Health practitioners are required by Section 74 of the Health Act 1956 to report to the medical officer of health any patient they have 'reasonable suspicion' is suffering from a notifiable disease. Notification allows for appropriate public health control measures to be taken to reduce the risk of further spread, for disease surveillance and for monitoring of the effectiveness of control measures.
Medical practitioners are also required to report to the local medical officer of health any patient suffering from poisoning or an injury from hazardous substances (Section 143 Hazardous Substances and New Organisms Act 1996) or from chemical contamination of the environment (Health Act 1956) e.g. pesticide poisoning. For information about Hazardous Substances Surveillance visit the Environmental Health Indicators New Zealand website.
Notifying Regional Public Health
- Check if the disease requires urgent or non-urgent notification.
- Notify these diseases on clinical suspicion, before lab confirmation:
- Neisseria meningitidis invasive disease (meningococcal disease)
- Pertussis (whooping cough) in a health care worker or household with baby aged < 12 months
- Rheumatic fever
- Infectious pulmonary tuberculosis
- Acute gastroenteritis or food poisoning if:
- two or more cases linked to a common source, or
- patient at high risk of infecting others (e.g. food handler, health or childcare worker),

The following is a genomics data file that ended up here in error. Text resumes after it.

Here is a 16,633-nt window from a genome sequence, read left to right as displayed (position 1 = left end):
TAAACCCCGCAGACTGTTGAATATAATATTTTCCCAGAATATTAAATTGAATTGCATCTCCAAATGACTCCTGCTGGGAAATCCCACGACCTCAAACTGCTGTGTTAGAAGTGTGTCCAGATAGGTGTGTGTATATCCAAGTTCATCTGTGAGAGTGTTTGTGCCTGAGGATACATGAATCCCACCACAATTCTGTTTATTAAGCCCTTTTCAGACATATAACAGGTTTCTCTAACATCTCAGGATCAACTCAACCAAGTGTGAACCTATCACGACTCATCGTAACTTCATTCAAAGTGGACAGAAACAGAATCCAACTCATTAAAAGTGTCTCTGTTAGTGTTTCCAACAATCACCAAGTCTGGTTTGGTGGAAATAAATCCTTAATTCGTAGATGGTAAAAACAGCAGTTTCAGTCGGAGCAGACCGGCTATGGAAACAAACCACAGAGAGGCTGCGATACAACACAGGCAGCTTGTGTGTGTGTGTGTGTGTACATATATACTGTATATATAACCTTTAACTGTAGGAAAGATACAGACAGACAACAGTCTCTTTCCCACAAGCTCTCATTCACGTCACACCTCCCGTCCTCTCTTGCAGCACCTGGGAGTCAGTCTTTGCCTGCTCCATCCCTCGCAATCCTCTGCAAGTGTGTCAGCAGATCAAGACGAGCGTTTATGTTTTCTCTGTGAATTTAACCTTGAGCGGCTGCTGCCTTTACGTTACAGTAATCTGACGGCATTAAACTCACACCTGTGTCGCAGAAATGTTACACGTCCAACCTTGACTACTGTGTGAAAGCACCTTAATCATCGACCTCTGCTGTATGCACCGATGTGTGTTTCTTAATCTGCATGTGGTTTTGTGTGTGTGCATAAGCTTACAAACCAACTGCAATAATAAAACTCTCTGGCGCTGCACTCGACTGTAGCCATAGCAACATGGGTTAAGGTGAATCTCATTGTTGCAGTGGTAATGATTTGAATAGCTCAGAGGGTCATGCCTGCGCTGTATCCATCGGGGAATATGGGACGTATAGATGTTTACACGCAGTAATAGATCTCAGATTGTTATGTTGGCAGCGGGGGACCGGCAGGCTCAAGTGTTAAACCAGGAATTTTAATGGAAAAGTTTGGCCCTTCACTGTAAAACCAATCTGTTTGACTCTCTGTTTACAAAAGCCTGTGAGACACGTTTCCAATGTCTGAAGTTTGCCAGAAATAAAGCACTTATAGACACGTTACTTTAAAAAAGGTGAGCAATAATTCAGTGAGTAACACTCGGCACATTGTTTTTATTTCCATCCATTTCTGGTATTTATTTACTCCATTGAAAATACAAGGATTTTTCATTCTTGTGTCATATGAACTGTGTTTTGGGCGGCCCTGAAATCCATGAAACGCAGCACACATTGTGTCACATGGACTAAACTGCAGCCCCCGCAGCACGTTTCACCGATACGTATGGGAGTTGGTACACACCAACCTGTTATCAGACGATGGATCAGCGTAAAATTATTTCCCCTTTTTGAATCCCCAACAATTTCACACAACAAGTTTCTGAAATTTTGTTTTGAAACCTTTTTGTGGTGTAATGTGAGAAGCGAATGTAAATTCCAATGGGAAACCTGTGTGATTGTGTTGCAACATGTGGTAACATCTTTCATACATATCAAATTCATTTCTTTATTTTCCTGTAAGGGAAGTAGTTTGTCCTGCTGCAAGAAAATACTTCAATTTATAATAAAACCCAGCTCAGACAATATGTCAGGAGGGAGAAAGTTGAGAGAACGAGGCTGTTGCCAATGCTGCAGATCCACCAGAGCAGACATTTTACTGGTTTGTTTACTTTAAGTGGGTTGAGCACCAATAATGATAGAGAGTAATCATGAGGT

- single case of chemical, bacterial, or toxin food poisoning such as toxic shellfish poisoning or scombroid poisoning
- Outbreak (two or more cases of any condition linked to a common source)
- Any emerging public health problem if you are concerned about it.
- Check exclusion and clearance criteria for infectious periods and recommended period of exclusion from work, school or preschool.
For urgent disease notifications:
- During working hours, phone Regional Public Health on (04) 570-9267.
- After hours phone the on-call medical officer of health on (04) 570 9007.
- Make sure you have relevant case details available when calling:
- Patient’s occupation
- Place of work, school, or preschool
- Date of illness onset
- Recent countries visited and date of arrival in New Zealand
- Whether the patient has been informed that they have a notifiable disease
- Vaccination status (if relevant)
- Suspected source of infection (e.g. functions attended).
For non-urgent disease notifications:
For sexually transmitted infection (STI) disease notifications
- Syphilis, gonorrhoea, HIV, and AIDS are the only notifiable STIs
- These diseases must be notified anonymously which means that identifiable information such as name, address, phone number must not be included in the notification
- ESR has established an interim national notification system for STIs. The notification process differs for each STI. See Notification Process for STIs for details on the process to follow for each disease.
For lead absorption and hazardous substance injury notifications: